Five tips to start offering employees health benefits

Written by: Holly Bengfort
Published on July 6, 2023.

If you're reading this article, chances are your organization is off the ground. You've hired some great employees, and now you're ready to offer a competitive health benefits package to further your recruiting and retention efforts.

While this is a significant milestone, it also creates a lot of questions, including: Where do you start with employee benefits? How do you know which plan is right for your employees? Will you be able to find a plan that fits your budget?

This article will explain how you can start offering health benefits to your employees.

Looking for an easy way to set up and manage health benefits for your employees? Learn how to offer a health reimbursement arrangement (HRA) with our guide

Tip #1: Understand the value of offering health benefits

One question on your mind when considering offering health benefits for the first time may be: Is it really worth it? In short—absolutely.

According to our 2022 Employee Benefits Survey Report, 87% of employees value health benefits, such as health insurance.

When you give employees health benefits they value, they'll be more satisfied with their job, take fewer sick days, and even have a higher commitment to helping your organization achieve its goals.

According to studies done by LinkedIn1, organizations rated highly on compensation and employee healthcare benefits saw 56% lower attrition than poorly rated organizations.

If that wasn't enough, let’s go over a few more advantages of offering health benefits to your employees.

Recruit and retain key employees

Employee health benefits are valuable in recruiting key employees and retaining your top talent. The Society for Human Resource Management2 (SHRM) found that healthcare is the most requested employee benefit.

Additionally, our 2022 Employee Benefits Survey Report found that 82% of employees believe the benefits package an employer offers is an important factor in whether or not they accept a job.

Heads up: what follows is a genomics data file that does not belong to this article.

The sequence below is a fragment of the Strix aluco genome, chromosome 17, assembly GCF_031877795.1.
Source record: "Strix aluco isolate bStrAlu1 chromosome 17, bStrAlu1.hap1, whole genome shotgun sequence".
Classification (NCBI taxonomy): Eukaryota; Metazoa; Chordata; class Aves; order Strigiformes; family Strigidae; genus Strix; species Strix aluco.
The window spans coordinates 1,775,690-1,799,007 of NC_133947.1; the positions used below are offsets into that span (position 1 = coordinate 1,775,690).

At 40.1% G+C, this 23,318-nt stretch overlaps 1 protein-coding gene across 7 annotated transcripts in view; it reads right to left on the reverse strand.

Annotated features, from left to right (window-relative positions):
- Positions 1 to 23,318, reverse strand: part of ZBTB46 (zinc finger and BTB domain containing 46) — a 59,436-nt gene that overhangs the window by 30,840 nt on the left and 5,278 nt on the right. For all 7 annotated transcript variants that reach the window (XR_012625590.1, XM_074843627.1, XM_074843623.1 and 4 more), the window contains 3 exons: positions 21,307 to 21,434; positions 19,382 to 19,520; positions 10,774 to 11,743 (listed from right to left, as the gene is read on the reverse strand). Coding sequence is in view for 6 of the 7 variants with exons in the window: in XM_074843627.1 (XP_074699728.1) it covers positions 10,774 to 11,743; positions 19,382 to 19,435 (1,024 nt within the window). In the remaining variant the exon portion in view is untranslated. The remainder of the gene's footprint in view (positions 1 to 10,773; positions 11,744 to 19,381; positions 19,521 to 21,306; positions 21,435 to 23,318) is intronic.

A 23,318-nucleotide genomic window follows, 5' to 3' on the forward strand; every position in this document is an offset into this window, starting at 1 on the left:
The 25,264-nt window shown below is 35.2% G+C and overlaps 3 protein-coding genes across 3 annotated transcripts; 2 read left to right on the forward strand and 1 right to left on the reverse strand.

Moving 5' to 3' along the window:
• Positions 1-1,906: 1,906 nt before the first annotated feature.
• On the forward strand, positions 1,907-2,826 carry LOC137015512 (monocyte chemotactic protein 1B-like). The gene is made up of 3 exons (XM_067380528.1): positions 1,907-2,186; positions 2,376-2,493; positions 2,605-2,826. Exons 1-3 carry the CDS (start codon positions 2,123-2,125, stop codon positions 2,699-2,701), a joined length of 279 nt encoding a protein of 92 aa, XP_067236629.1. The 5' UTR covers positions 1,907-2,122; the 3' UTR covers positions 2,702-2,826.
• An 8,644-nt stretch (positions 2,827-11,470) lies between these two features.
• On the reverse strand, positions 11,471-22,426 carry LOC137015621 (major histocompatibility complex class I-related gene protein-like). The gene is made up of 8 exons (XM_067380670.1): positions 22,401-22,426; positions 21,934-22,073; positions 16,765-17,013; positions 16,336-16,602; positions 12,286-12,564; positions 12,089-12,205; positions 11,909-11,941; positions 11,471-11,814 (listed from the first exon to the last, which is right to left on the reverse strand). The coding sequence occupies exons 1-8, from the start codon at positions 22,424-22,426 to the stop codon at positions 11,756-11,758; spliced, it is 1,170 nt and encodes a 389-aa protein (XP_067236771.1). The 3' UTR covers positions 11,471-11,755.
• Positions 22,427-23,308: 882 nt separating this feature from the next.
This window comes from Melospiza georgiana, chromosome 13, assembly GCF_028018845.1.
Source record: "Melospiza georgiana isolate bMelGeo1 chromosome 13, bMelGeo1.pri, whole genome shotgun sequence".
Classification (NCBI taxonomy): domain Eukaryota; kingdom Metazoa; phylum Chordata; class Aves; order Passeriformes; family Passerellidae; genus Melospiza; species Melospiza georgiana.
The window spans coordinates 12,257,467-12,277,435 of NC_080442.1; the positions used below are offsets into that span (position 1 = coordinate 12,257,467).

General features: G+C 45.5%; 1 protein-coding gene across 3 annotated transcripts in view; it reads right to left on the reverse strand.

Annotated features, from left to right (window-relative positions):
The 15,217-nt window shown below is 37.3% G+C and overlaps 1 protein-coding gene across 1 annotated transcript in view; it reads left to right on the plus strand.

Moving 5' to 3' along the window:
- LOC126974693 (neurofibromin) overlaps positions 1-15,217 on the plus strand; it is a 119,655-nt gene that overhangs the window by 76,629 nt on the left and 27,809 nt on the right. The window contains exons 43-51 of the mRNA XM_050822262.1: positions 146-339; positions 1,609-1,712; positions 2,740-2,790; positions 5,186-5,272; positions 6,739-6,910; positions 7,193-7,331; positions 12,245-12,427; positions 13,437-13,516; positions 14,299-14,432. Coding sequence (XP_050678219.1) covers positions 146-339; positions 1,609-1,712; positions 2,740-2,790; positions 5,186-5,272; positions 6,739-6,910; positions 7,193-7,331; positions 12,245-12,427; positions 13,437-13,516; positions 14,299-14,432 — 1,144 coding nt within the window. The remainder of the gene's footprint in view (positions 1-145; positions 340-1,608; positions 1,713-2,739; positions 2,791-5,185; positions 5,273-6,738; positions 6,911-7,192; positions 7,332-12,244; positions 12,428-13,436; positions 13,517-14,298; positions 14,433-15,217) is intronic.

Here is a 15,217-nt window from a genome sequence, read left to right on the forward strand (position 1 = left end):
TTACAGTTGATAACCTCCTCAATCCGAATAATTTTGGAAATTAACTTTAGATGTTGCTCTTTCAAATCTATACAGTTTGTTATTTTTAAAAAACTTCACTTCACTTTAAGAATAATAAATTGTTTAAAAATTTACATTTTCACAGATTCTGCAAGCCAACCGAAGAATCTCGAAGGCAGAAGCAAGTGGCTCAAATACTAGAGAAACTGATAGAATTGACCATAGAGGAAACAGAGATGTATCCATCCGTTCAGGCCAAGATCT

Tax advantages

Depending on the type of plan you offer, you can benefit from tax savings for offering the health plan. Employees can also get tax savings by participating.

For example, health reimbursement arrangements (HRAs) are tax-free for employers. They also spare employees from income tax—provided their insurance policy meets minimum essential coverage (MEC) requirements.

Employee wellness

Finally, offering health benefits keeps employees healthy and working. Having more accessible and affordable healthcare reduces the chance your employees need to take extended periods of sick leave. This allows your organization to be more productive and profitable.

What's more, employee wellness doesn't just include physical health. By offering health benefits, you're allowing your employees more affordable access to therapy and mental health resources they need to avoid burnout.

Tip #2: Analyze the risks and costs of offering health benefits

Now that you know why offering health benefits is so important, your next step is to consider the risks and costs of the plans available.

Like any new expense your organization takes on, investing time to research your available options is essential in finding a plan that meets your organization's needs.

Overall cost

The cost of health insurance will vary depending on the type of health insurance benefits you choose.